Trucking Workforce Automation, Industry Today

August 26, 2019

By John Kearney

Over the past several years, the development of autonomous trucks has progressed immensely; Volvo, Daimler and other major manufacturers have been steadily producing and testing prototypes. Among the competitors is TuSimple, a startup dedicated to bringing the first autonomous truck to market–it is now even partly owned by UPS. Like all major technological innovations, this has given rise to some extreme speculation and concern. A little under two years ago, in fact, it was predicted that robots would replace the entire American truck-driving workforce—1.7 million people—within the next decade.

For a whole host of reasons—technical, legal, and economic—that isn’t going to happen. Developing an autonomous truck that can operate effectively on an open highway is relatively straightforward, and is already being done by UPS and TuSimple. Developing an autonomous truck that can corner itself out of an overcrowded loading zone and make its way across a crowded city to get on that open highway is not so straightforward. It won’t happen for today’s truckers­ and when it does, they will still have a job in the industry.

This means that for the foreseeable future, truck driving will be a secure—and essential—job. What will change, however, are the skills required to do that job. As trucks become more technologically sophisticated, drivers’ abilities and knowledge will have to keep pace.

The driver shortage

The issue in the trucking workforce is not job displacement, but the exact opposite: more jobs than we have people to fill them. The American Trucking Associations estimates the current U.S. trucker shortage at over 50,000, a number that could easily double in the next few years. This is happening for two reasons:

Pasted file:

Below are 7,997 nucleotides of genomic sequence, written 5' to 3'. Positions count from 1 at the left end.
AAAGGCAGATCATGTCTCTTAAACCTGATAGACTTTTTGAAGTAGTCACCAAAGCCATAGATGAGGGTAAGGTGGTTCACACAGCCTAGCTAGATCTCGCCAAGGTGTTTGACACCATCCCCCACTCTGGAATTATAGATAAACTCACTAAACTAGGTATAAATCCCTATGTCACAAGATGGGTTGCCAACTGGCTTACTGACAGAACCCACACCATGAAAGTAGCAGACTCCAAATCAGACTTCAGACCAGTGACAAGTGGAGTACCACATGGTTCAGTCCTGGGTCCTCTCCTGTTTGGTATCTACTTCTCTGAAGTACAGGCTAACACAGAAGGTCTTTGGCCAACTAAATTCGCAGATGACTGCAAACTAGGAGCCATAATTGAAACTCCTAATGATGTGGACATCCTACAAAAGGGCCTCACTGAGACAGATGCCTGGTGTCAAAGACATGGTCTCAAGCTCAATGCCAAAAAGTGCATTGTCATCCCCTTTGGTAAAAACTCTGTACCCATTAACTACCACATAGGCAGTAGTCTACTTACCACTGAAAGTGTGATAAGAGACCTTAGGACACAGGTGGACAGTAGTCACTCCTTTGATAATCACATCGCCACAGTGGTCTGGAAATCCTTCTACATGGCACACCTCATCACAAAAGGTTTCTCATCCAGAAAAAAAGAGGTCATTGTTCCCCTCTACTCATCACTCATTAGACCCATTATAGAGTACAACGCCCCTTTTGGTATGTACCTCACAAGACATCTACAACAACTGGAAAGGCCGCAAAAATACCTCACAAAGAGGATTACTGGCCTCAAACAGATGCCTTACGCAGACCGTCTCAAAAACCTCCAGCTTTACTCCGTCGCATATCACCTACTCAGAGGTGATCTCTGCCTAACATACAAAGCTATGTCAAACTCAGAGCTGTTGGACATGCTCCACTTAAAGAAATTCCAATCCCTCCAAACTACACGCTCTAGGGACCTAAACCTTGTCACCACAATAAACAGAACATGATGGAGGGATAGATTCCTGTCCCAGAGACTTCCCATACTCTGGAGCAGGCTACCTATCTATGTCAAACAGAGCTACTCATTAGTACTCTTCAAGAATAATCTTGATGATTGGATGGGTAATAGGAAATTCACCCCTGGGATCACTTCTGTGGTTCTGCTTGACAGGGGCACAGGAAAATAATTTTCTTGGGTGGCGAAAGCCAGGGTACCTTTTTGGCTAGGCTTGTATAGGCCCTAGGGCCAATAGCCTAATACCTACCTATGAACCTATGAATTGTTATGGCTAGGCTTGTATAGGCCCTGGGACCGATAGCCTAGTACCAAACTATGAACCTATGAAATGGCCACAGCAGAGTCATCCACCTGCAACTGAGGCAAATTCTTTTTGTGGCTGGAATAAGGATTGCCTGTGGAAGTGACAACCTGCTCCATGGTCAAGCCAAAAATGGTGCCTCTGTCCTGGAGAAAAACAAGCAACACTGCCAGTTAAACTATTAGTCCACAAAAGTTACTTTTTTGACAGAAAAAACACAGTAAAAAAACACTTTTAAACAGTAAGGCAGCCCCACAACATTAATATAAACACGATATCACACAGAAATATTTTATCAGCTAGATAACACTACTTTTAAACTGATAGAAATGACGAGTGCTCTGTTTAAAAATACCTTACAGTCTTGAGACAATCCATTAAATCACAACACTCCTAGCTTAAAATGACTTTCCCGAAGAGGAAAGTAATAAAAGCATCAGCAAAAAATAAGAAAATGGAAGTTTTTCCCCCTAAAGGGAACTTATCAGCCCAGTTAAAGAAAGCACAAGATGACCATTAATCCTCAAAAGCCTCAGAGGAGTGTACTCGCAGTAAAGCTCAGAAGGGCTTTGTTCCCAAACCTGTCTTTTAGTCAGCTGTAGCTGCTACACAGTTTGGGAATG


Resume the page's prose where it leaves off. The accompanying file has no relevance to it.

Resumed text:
1. The expanding economy, coupled with the popularity of internet-to-delivery shopping, requires more drivers.
  2. As an aging driver workforce begins to retire, too few young people are joining the profession to replace them.

The way to solve these problems, obviously, is to get more young people to be truck drivers. One way to do that is to overcome the image of trucking as an old-fashioned, somewhat undesirable way to make a living. The cab of a truck, especially a long-haul rig, is increasingly a high-technology zone. The industry needs better explain the technological innovations now seen in trucks to the younger generation.

There’s also a built-in legal barrier to trucker recruitment that needs to be removed. Under federal law, an operator must be at least 21 years old to engage in interstate commerce (i.e. to drive a load across a state line and deliver it). Trucking is a blue-collar profession; it does not require a college degree. Workers in those professions are often recruited—or recruit themselves—straight out of high school, generally around the age of 18. If you tell them they’d like trucking, but must wait three years to start, they’re going to look into other options.

The role of training

Trucking is absolutely essential to the American economy, which means that one way or another, the driver shortage will be solved. As new drivers come into the industry, they’ll have to be trained. At the same time, drivers who have been in the industry for a while must be retrained as the technology changes. In all likelihood, professional drivers become a little more like pilots, who are required to undergo extensive retraining when a new model or type of airplane is introduced.

One of the best ways to train truck drivers is with the same technology used in aviation: electronic simulators. Hundreds of driving schools around the country already use simulator training and more are adopting it every day. In my view, and in that of many others in the industry, it should be mandatory. Just as with pilots, the simulator is the only safe way to teach drivers how to handle emergencies that are too rare and too dangerous to approximate on the open road, like a patch of black ice or a blowout on a steering tire.

To be most effective, simulator training should be combined with classroom work and behind-the-wheel training with a qualified instructor. It is especially important for those aged 18 to 21, because they have not had the benefit of the three years of driving that a 21-year-old does. It’s an essential part of the driving curriculum; it produces safer drivers, which means a safer world for all of us out there on the road—no matter what future technological developments may come.

John Kearney ATS, Industry Today
John Kearney

About the Author
John Kearney is CEO of Advanced Training Systems, a high-tech simulator technology and training firm that provides cutting-edge adaptive training systems to improve training and produce safer truck drivers.

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